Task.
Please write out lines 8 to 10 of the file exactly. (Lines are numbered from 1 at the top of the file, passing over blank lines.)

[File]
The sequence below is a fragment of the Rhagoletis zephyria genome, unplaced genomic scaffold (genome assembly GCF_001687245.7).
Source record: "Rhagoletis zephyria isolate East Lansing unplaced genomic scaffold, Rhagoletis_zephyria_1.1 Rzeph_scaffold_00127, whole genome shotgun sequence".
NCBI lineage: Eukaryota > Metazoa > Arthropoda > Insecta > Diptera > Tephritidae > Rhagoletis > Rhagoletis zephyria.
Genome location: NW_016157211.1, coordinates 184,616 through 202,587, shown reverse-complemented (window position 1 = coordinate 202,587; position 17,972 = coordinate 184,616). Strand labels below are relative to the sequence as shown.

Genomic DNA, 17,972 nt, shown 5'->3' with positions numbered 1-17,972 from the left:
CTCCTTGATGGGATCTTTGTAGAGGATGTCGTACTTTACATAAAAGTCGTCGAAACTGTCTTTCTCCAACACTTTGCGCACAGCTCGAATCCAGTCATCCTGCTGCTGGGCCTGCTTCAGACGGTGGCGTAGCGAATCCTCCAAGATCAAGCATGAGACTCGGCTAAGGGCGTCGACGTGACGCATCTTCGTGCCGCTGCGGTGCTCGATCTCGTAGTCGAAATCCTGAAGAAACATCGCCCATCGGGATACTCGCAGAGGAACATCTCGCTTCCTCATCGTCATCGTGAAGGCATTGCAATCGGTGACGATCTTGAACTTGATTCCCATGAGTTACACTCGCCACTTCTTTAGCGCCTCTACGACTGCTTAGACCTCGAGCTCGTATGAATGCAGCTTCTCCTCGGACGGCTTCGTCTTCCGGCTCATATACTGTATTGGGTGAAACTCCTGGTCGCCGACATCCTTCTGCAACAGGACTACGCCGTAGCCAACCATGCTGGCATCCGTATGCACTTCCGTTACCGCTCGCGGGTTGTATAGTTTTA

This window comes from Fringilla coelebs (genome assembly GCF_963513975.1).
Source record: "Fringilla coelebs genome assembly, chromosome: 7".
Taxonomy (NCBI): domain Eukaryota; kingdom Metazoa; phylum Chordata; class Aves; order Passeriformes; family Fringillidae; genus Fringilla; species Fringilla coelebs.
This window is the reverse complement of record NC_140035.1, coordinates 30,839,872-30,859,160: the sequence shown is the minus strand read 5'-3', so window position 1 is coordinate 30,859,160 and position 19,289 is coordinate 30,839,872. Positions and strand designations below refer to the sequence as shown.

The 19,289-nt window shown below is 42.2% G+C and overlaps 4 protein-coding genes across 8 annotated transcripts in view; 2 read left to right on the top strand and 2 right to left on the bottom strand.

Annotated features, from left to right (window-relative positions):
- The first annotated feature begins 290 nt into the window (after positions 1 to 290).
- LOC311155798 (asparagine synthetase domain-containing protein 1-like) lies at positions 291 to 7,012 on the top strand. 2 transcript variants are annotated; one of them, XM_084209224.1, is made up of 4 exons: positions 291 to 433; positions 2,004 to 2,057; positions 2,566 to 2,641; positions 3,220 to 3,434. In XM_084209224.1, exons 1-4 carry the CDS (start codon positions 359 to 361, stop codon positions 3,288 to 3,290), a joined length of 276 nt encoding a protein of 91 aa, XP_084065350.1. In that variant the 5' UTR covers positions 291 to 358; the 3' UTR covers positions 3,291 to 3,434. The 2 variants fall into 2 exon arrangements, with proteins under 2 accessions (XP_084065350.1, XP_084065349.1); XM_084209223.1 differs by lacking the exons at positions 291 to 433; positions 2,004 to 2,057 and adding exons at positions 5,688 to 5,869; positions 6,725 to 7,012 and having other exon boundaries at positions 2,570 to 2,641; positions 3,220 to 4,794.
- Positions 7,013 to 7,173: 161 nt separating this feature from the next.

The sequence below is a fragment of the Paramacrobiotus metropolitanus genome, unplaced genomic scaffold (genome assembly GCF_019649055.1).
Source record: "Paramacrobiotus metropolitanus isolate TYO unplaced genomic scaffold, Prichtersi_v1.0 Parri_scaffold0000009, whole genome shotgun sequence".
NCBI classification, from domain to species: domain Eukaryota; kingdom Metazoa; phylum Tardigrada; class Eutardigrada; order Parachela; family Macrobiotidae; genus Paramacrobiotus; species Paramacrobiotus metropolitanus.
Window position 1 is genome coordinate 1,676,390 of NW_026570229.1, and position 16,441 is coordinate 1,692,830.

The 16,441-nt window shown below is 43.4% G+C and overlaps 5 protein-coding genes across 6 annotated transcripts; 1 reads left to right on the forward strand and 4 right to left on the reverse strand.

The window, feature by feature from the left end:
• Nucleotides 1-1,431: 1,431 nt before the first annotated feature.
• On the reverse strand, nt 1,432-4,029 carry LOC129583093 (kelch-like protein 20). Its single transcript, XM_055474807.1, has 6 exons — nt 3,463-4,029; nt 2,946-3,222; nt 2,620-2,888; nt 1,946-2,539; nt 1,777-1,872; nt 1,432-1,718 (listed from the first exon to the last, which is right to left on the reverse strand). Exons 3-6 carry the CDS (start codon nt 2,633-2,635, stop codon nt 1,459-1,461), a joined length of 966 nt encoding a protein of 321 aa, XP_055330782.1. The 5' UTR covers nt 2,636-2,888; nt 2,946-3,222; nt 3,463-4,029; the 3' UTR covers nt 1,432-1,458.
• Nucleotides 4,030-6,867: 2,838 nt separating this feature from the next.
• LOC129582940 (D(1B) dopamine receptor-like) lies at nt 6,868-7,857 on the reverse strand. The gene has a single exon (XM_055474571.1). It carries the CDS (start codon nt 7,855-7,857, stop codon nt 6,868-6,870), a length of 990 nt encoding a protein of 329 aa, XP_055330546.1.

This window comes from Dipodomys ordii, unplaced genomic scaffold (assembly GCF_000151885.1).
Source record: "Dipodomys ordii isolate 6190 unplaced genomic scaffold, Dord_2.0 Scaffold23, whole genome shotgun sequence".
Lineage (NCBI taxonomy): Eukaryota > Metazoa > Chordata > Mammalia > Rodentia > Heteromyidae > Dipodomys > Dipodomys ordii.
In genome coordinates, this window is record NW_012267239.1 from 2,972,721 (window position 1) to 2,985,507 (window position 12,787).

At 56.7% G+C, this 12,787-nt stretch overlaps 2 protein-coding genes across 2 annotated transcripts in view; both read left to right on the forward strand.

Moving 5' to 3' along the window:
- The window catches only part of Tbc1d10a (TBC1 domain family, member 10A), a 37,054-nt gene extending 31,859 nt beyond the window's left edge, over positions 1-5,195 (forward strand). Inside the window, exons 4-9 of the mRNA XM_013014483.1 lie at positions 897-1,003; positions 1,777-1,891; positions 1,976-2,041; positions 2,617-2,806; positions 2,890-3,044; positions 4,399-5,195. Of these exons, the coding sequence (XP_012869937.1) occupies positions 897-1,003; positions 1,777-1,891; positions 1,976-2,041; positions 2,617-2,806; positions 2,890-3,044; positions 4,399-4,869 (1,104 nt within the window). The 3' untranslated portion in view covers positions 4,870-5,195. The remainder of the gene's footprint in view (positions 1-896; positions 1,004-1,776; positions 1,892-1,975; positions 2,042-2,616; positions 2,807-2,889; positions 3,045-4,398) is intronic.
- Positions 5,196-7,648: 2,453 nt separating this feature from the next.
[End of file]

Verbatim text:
Source record: "Fringilla coelebs genome assembly, chromosome: 7".
Taxonomy (NCBI): domain Eukaryota; kingdom Metazoa; phylum Chordata; class Aves; order Passeriformes; family Fringillidae; genus Fringilla; species Fringilla coelebs.
This window is the reverse complement of record NC_140035.1, coordinates 30,839,872-30,859,160: the sequence shown is the minus strand read 5'-3', so window position 1 is coordinate 30,859,160 and position 19,289 is coordinate 30,839,872. Positions and strand designations below refer to the sequence as shown.